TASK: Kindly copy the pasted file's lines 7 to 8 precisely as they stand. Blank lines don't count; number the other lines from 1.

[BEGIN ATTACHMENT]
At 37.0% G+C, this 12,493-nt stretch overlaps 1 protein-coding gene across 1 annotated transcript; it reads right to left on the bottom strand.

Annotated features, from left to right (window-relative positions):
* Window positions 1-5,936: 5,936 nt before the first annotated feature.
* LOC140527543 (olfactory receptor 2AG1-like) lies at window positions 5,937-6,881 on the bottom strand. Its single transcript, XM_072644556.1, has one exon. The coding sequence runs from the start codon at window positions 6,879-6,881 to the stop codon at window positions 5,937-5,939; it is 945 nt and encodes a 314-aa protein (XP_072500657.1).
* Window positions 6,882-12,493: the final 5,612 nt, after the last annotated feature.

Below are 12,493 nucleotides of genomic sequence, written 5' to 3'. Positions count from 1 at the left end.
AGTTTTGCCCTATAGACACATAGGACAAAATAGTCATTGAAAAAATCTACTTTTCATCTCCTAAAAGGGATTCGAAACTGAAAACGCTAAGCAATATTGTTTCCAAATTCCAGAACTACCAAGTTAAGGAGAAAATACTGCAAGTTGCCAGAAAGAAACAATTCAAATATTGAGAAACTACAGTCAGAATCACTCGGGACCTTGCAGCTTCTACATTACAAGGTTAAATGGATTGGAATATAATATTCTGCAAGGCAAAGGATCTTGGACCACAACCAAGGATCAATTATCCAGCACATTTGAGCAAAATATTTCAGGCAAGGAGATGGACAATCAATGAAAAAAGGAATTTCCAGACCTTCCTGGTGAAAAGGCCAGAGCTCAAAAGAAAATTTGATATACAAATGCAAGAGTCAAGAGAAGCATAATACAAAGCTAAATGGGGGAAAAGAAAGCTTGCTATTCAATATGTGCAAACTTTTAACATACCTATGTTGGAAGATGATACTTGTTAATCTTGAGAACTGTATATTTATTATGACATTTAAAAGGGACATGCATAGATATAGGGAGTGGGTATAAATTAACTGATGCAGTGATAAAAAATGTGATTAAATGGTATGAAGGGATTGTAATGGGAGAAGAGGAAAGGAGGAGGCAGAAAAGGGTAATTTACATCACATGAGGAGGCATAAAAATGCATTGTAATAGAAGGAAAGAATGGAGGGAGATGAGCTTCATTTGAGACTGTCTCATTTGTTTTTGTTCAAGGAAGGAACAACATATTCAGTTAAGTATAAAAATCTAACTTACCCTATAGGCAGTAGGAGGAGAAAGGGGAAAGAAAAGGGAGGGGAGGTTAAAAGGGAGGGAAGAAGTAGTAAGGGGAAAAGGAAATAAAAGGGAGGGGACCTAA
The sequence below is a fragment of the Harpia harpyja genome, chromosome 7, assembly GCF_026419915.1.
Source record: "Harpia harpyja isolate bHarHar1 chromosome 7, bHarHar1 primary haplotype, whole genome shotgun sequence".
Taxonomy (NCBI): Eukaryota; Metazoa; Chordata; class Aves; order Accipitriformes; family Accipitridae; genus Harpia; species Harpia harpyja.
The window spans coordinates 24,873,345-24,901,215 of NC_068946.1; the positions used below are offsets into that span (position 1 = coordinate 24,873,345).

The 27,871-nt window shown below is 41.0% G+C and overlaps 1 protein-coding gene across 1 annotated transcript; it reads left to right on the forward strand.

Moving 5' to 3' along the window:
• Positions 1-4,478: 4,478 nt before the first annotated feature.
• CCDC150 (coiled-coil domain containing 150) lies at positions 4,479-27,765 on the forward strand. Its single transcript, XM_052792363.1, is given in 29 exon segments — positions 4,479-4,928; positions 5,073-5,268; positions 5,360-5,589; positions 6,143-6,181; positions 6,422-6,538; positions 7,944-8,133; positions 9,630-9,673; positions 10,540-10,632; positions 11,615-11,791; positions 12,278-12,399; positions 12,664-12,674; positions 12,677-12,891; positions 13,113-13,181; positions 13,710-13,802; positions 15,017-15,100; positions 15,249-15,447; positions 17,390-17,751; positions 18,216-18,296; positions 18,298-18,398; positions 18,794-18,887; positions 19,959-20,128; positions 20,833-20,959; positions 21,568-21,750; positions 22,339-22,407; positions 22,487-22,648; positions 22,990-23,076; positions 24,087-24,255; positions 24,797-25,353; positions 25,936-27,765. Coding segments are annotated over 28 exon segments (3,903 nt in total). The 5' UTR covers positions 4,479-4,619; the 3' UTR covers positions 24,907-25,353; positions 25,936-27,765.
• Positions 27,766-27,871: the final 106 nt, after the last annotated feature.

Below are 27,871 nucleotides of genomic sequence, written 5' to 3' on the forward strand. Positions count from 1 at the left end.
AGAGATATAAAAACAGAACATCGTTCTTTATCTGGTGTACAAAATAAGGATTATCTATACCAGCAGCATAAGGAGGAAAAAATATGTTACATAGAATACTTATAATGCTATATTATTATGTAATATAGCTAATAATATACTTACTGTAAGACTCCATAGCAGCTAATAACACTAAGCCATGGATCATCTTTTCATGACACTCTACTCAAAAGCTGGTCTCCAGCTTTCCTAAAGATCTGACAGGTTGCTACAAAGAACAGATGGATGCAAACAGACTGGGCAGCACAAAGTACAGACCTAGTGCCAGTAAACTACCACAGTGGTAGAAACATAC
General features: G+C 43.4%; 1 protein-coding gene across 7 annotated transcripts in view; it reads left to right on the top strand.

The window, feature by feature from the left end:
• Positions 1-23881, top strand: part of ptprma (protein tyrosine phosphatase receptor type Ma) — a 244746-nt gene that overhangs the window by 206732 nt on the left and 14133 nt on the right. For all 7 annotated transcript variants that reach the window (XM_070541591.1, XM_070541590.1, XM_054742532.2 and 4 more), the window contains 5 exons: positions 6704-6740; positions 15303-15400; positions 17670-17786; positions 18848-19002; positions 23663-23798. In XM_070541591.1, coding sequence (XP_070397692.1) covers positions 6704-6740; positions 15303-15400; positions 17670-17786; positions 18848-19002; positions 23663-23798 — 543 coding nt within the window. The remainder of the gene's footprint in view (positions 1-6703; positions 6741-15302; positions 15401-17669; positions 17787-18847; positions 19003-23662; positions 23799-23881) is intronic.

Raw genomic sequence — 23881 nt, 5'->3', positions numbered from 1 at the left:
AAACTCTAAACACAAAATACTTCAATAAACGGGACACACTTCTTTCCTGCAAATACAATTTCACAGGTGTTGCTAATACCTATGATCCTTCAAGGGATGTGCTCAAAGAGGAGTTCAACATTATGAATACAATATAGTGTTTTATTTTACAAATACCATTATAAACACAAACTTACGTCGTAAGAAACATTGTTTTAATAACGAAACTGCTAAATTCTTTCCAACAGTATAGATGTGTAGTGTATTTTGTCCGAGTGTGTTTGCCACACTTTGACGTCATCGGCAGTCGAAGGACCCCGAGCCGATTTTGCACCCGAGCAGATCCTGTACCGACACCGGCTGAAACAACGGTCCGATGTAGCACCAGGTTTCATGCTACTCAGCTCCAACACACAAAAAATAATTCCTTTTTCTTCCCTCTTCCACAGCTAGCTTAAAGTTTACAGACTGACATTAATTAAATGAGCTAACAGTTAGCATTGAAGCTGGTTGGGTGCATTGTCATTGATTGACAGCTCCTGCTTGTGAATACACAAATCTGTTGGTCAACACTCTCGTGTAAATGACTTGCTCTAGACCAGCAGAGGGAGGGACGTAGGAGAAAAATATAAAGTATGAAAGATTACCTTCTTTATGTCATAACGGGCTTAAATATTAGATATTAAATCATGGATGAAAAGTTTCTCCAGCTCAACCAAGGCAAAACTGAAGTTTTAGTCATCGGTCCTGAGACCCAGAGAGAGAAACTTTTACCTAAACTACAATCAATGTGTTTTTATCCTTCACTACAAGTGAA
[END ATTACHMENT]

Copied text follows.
AGTTTTGCCCTATAGACACATAGGACAAAATAGTCATTGAAAAAATCTACTTTTCATCTCCTAAAAGGGATTCGAAACTGAAAACGCTAAGCAATATTGTTTCCAAATTCCAGAACTACCAAGTTAAGGAGAAAATACTGCAAGTTGCCAGAAAGAAACAATTCAAATATTGAGAAACTACAGTCAGAATCACTCGGGACCTTGCAGCTTCTACATTACAAGGTTAAATGGATTGGAATATAATATTCTGCAAGGCAAAGGATCTTGGACCACAACCAAGGATCAATTATCCAGCACATTTGAGCAAAATATTTCAGGCAAGGAGATGGACAATCAATGAAAAAAGGAATTTCCAGACCTTCCTGGTGAAAAGGCCAGAGCTCAAAAGAAAATTTGATATACAAATGCAAGAGTCAAGAGAAGCATAATACAAAGCTAAATGGGGGAAAAGAAAGCTTGCTATTCAATATGTGCAAACTTTTAACATACCTATGTTGGAAGATGATACTTGTTAATCTTGAGAACTGTATATTTATTATGACATTTAAAAGGGACATGCATAGATATAGGGAGTGGGTATAAATTAACTGATGCAGTGATAAAAAATGTGATTAAATGGTATGAAGGGATTGTAATGGGAGAAGAGGAAAGGAGGAGGCAGAAAAGGGTAATTTACATCACATGAGGAGGCATAAAAATGCATTGTAATAGAAGGAAAGAATGGAGGGAGATGAGCTTCATTTGAGACTGTCTCATTTGTTTTTGTTCAAGGAAGGAACAACATATTCAGTTAAGTATAAAAATCTAACTTACCCTATAGGCAGTAGGAGGAGAAAGGGGAAAGAAAAGGGAGGGGAGGTTAAAAGGGAGGGAAGAAGTAGTAAGGGGAAAAGGAAATAAAAGGGAGGGGACCTAA
The sequence below is a fragment of the Harpia harpyja genome, chromosome 7, assembly GCF_026419915.1.